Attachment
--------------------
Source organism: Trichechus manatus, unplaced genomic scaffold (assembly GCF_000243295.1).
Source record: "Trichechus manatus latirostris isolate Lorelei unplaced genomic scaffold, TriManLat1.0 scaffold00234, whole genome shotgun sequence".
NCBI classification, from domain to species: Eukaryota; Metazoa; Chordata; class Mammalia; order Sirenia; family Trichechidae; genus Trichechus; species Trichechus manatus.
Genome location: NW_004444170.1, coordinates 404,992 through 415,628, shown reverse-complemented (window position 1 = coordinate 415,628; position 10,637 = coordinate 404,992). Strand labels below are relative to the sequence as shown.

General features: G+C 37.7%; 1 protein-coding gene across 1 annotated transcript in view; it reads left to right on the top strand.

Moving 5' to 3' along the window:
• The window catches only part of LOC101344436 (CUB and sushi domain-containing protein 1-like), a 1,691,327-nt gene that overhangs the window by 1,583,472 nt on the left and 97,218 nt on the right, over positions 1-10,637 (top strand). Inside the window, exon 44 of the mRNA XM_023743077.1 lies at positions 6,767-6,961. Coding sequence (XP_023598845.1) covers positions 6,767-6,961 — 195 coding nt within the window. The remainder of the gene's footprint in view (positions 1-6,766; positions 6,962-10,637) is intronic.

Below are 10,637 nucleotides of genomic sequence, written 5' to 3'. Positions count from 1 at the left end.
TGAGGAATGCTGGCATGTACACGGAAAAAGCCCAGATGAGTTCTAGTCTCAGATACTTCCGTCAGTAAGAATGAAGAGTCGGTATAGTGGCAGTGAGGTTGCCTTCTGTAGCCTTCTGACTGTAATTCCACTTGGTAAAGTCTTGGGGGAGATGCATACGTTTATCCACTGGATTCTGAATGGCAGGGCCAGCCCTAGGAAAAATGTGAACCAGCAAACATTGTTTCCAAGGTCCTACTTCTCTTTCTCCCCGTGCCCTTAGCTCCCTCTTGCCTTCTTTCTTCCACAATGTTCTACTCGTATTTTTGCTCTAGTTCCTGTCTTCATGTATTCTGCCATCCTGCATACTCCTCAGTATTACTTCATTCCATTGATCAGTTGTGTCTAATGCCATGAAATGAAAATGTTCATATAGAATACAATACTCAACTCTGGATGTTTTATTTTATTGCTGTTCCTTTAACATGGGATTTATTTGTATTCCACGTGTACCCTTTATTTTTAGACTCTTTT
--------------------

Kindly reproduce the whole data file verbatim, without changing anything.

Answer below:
Source organism: Trichechus manatus, unplaced genomic scaffold (assembly GCF_000243295.1).
Source record: "Trichechus manatus latirostris isolate Lorelei unplaced genomic scaffold, TriManLat1.0 scaffold00234, whole genome shotgun sequence".
NCBI classification, from domain to species: Eukaryota; Metazoa; Chordata; class Mammalia; order Sirenia; family Trichechidae; genus Trichechus; species Trichechus manatus.
Genome location: NW_004444170.1, coordinates 404,992 through 415,628, shown reverse-complemented (window position 1 = coordinate 415,628; position 10,637 = coordinate 404,992). Strand labels below are relative to the sequence as shown.

General features: G+C 37.7%; 1 protein-coding gene across 1 annotated transcript in view; it reads left to right on the top strand.

Moving 5' to 3' along the window:
• The window catches only part of LOC101344436 (CUB and sushi domain-containing protein 1-like), a 1,691,327-nt gene that overhangs the window by 1,583,472 nt on the left and 97,218 nt on the right, over positions 1-10,637 (top strand). Inside the window, exon 44 of the mRNA XM_023743077.1 lies at positions 6,767-6,961. Coding sequence (XP_023598845.1) covers positions 6,767-6,961 — 195 coding nt within the window. The remainder of the gene's footprint in view (positions 1-6,766; positions 6,962-10,637) is intronic.

Below are 10,637 nucleotides of genomic sequence, written 5' to 3'. Positions count from 1 at the left end.
TGAGGAATGCTGGCATGTACACGGAAAAAGCCCAGATGAGTTCTAGTCTCAGATACTTCCGTCAGTAAGAATGAAGAGTCGGTATAGTGGCAGTGAGGTTGCCTTCTGTAGCCTTCTGACTGTAATTCCACTTGGTAAAGTCTTGGGGGAGATGCATACGTTTATCCACTGGATTCTGAATGGCAGGGCCAGCCCTAGGAAAAATGTGAACCAGCAAACATTGTTTCCAAGGTCCTACTTCTCTTTCTCCCCGTGCCCTTAGCTCCCTCTTGCCTTCTTTCTTCCACAATGTTCTACTCGTATTTTTGCTCTAGTTCCTGTCTTCATGTATTCTGCCATCCTGCATACTCCTCAGTATTACTTCATTCCATTGATCAGTTGTGTCTAATGCCATGAAATGAAAATGTTCATATAGAATACAATACTCAACTCTGGATGTTTTATTTTATTGCTGTTCCTTTAACATGGGATTTATTTGTATTCCACGTGTACCCTTTATTTTTAGACTCTTTT